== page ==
First some background, i am writing a stats program for my school, the way you enter stats is by a window that has a textbox that shows how many of that stat the player has, lets say pass thrown, and two buttons a plus and a minus to add or subtract from that number. Now the way i am recording these stats is when the user clicks the plus button it opens up the stat file for the player and writes the stat name i.e. passes ans the number in the text box. My problem is when you go to write the stats information to the text file for the 20 plus stats they all get written on the first line each overwriting the one before it. So i need a way to write each stat on its own line.

Also as a side note this was the only way i could think to hold the stats information if there is a better way i would much like to know.

here is one of those definitions stated above:

begin = self.passes.GetValue()
        new = int(begin) + 1
        self.passes.SetValue(str(new))
        i = self.GetTitle()
        i.strip()
        file.close()
        file = open(i + '_stats.txt', 'a')
        file.writelines(str(new) + " passes" + "\n")
        file.close()

file.writelines(str(new) + " passes" + "\n")
expects a list as argument, use
file.write(str(new) + " passes" + "\n")
to write a string

Also, file is a function name in Python2, it would be better to use something like variable name fapp (for file append)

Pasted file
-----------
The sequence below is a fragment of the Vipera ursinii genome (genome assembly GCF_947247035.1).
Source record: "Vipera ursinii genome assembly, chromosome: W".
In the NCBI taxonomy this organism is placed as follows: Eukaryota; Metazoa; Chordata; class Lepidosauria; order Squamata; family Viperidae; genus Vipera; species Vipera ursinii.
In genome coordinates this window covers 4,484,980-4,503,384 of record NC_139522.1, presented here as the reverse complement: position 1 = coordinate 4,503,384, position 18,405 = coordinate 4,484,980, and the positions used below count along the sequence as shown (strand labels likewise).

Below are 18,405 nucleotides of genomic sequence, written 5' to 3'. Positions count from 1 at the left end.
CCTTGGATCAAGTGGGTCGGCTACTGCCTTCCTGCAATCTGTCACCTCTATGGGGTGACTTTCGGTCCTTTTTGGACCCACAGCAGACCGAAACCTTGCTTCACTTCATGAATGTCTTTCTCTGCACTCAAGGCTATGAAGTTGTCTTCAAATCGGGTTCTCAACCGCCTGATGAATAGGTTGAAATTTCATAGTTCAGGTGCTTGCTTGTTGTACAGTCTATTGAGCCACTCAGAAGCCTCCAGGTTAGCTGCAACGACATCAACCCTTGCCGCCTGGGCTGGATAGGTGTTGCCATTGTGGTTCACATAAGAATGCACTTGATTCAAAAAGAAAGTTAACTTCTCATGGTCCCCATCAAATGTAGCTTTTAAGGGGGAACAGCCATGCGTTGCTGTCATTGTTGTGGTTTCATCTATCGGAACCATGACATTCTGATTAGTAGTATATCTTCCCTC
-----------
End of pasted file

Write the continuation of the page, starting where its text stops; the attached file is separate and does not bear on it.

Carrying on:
the problem is that every time you click the plus button it writes out every click. In this code segment:

begin = self.passes.GetValue()
        new = int(begin) + 1
        self.passes.SetValue(str(new))
        i = self.GetTitle()
        i.strip()
        file.close()
        file = open(i + '_stats.txt', 'a')
        file.write(str(new) + " passes" + "\n")
        file.close()

it gave this output:
1 passes
2 passes
3 passes

The output i want is:
(after one click)
1 passes
(after 2 clicks)
2 passes
(after 3 clicks)
3 passes

so the final output should be just:
3 passes

So you don't want to append to the file, you want to update its contents?

How many files are there? One per team? One per player? One per stat?

If the file is in ASCII form (like your sample stat was) and you need to update it, you will likely have to re-write the entire file every time you change anything. If the file is small enough and the data is all available, this isn't necessarily a bad implementation.

If the data is organized into fixed size records, you can perform partial file updates by calculating the position to seek() to and just writing the updated data. (Note that seek and open for append don't get along well together.)